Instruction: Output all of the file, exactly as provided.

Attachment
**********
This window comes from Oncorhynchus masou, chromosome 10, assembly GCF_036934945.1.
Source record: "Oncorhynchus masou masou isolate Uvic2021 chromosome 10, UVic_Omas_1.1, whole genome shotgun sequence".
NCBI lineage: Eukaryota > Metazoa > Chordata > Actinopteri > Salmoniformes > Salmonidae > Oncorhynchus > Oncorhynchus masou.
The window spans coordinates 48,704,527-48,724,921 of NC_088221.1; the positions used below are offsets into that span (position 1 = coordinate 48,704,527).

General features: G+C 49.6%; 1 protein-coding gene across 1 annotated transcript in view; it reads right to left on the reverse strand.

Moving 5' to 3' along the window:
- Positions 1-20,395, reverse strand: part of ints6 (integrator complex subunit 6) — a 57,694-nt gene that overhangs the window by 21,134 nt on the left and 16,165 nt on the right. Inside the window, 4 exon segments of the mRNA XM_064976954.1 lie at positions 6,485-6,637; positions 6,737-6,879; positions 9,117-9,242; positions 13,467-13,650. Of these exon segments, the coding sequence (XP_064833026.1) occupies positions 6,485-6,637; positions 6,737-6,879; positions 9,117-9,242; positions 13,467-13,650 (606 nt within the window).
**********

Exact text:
This window comes from Oncorhynchus masou, chromosome 10, assembly GCF_036934945.1.
Source record: "Oncorhynchus masou masou isolate Uvic2021 chromosome 10, UVic_Omas_1.1, whole genome shotgun sequence".
NCBI lineage: Eukaryota > Metazoa > Chordata > Actinopteri > Salmoniformes > Salmonidae > Oncorhynchus > Oncorhynchus masou.
The window spans coordinates 48,704,527-48,724,921 of NC_088221.1; the positions used below are offsets into that span (position 1 = coordinate 48,704,527).

General features: G+C 49.6%; 1 protein-coding gene across 1 annotated transcript in view; it reads right to left on the reverse strand.

Moving 5' to 3' along the window:
- Positions 1-20,395, reverse strand: part of ints6 (integrator complex subunit 6) — a 57,694-nt gene that overhangs the window by 21,134 nt on the left and 16,165 nt on the right. Inside the window, 4 exon segments of the mRNA XM_064976954.1 lie at positions 6,485-6,637; positions 6,737-6,879; positions 9,117-9,242; positions 13,467-13,650. Of these exon segments, the coding sequence (XP_064833026.1) occupies positions 6,485-6,637; positions 6,737-6,879; positions 9,117-9,242; positions 13,467-13,650 (606 nt within the window).